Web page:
This was Mike's night to get games off of his burn-down list (a concept that I can't even consider living on the outskirts), so the games to make it to the table were Phoenicia and Von Kap bis Kairo (From Cape to Cairo).
Phoenicia is one of those civ-building games where you need to do one thing to keep progressing, but the other thing in order to win. In this case, you need the production to generate income to allow you to buy the advances and place your meeples to get the victory points to win. In the first game I played of this title at Lorna's birthday party in Eugene earlier in the year, Chris beat me out by having fantastic production that allowed him to come from behind to win at the end of the game. In this pass, I tried the same tactic, but two things got in my way - first was my housing shortage in the mid-game that required me to go after storage instead of VP, and the second was a rousing auction battle for Public Works that would allow me an easier time of getting City Walls, the big point getter at endgame. Mike had one more point in his production queue, and from there on I was struggling to catch up.
Not that it mattered. Jim, who had a ton of laborers but only three storage in the midgame, grabbed a couple of houses when I mentioned to him that he was doing well in VP but was on the verge of a major stall because he wouldn't be able to amass the production needed to push in for the win. In the end, he had the necessary income to do just that, edging Mike by 2 points for the win. I was in third, having started to push for VP but too far behind to do it effectively. I did have a sustainable income of seven production cards on the last turn though, and felt I was just one turn away from catching up as I could outbid almost everyone.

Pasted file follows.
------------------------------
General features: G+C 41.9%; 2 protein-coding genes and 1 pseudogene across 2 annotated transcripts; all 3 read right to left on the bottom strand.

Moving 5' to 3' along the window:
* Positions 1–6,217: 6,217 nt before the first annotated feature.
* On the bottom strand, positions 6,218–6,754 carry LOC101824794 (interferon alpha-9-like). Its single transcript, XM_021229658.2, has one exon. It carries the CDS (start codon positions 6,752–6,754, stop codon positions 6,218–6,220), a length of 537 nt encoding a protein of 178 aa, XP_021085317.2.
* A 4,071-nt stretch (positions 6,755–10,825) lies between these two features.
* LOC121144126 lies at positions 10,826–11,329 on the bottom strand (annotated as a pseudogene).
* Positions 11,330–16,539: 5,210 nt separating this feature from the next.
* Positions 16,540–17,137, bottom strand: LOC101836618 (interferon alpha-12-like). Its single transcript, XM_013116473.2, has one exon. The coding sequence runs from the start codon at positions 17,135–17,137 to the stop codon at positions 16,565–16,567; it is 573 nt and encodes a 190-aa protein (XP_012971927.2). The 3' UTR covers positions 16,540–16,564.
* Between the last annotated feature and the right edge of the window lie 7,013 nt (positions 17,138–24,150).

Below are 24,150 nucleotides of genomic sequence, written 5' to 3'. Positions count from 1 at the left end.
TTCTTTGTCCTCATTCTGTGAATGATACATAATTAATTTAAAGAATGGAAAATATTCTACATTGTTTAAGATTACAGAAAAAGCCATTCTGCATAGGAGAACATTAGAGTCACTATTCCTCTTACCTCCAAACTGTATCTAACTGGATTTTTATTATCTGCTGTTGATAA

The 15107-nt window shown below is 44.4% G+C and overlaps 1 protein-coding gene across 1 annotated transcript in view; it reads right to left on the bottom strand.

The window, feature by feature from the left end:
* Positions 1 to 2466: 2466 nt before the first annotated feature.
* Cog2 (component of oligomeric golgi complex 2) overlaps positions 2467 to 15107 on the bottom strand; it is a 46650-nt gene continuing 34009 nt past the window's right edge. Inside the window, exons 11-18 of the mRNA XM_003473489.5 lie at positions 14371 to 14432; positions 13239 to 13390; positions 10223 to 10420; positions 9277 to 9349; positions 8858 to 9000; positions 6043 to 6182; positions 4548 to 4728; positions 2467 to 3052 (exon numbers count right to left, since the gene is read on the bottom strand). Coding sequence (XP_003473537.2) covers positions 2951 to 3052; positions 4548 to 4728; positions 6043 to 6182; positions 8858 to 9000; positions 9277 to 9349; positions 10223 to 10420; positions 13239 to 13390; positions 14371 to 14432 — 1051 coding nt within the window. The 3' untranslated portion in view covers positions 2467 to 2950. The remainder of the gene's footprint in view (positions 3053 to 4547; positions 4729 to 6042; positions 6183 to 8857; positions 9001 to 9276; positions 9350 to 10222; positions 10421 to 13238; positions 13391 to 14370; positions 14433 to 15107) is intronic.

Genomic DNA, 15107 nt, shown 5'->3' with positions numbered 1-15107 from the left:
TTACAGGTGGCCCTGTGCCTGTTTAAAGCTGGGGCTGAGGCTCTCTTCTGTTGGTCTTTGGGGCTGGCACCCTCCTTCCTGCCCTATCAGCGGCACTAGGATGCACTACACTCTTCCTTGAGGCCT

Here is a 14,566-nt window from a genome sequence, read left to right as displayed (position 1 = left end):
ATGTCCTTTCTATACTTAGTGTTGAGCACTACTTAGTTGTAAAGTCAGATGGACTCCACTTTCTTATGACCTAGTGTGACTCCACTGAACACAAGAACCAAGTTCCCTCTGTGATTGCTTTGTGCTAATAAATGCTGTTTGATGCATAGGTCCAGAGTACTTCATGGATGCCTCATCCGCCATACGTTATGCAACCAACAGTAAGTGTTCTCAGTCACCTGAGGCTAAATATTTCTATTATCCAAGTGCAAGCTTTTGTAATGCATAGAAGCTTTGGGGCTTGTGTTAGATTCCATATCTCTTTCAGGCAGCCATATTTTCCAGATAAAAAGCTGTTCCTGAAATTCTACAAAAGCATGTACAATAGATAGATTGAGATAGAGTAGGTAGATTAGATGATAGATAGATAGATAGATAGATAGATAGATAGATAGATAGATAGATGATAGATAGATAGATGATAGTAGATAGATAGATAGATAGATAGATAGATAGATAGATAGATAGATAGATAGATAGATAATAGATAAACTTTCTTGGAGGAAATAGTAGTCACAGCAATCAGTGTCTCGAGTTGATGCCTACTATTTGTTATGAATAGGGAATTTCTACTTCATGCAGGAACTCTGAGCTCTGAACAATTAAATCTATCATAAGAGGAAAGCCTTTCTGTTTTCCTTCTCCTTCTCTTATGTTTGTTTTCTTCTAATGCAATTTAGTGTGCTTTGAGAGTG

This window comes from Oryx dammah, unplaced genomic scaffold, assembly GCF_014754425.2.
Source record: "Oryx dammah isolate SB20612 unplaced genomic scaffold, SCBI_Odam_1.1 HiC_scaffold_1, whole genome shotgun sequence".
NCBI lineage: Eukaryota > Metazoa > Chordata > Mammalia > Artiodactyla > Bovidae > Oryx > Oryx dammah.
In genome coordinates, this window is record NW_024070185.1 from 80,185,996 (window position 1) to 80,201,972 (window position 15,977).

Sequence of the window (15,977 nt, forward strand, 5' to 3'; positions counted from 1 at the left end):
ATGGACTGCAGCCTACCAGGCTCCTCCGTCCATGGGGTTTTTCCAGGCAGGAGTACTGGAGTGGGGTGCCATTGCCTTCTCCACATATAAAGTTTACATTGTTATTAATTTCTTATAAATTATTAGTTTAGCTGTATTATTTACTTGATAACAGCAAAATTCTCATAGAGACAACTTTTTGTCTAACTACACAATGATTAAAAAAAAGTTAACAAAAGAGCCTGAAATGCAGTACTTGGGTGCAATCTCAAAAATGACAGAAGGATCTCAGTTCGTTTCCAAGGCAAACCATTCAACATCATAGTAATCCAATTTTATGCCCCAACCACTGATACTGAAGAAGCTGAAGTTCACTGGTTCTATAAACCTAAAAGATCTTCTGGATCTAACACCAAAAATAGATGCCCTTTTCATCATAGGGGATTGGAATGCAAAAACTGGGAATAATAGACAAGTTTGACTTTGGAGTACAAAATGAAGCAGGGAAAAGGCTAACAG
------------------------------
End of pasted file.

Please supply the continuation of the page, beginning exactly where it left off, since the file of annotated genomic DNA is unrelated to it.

My first outing with this title was fun, but a little frustrating because of the sometimes confusing iconography and learning how to balance the various elements. It is this core philosophy of the game, however - that you must have storage, population, production, *and* victory points - that makes the game compelling. It's clear that there are many paths to victory, making it a game that I will add to my collection.
Jim took his victory and left (ah, if only W had done that in 2000), so the rest of us muddled through the rules for vKbK, even though I'd played it before. Each player is trying to build a railroad from, well, the Cape of Good Hope at the southern tip of Africa up to Cairo, in the northeast corner. On the way, you have to content with various geographical features including deserts that look more like desserts but with nary a half-naked pygmy in sight (for those of you who grew up learning female anatomy through National Geographic magazine). Strangely, you bid money to make money and choose the terrain you will move through all at the same time, then you flip over cards to see if you can build over said terrain.
If you thought that there is a strong luck element in this game, you would be right. The only real decision points are how much to bid to get first pick of the terrain cards and then whether or not to spend extra money to help advance your train. Jeff clearly made these choices better than others, as he beat me out by one track to take the win. This is not to say that the choices are trivial - far from it. Part of why Jeff won was through better money management, having the necessary funds to drive the last spike whereas I came up short.
It's a passable little game, made more appealing by it's tiny deck footprint in my game cabinet and it's comparative quality to other Ablung Spiel games. On the other hand, it's unlikely to see more play time, especially seeing as the rules translation supplied with the game is nearly unreadable. I think it took nearly as long for us to parse the rules as it did to play the game, and two of us had played before. Patrick remembered it being a pretty good game initially, then remembered that beer had been involved and it lost quite a bit of it's allure last night.
Thanks to Mike for hosting. Next session is at Chris's as we return to our regular rotation after last month's switcheroo.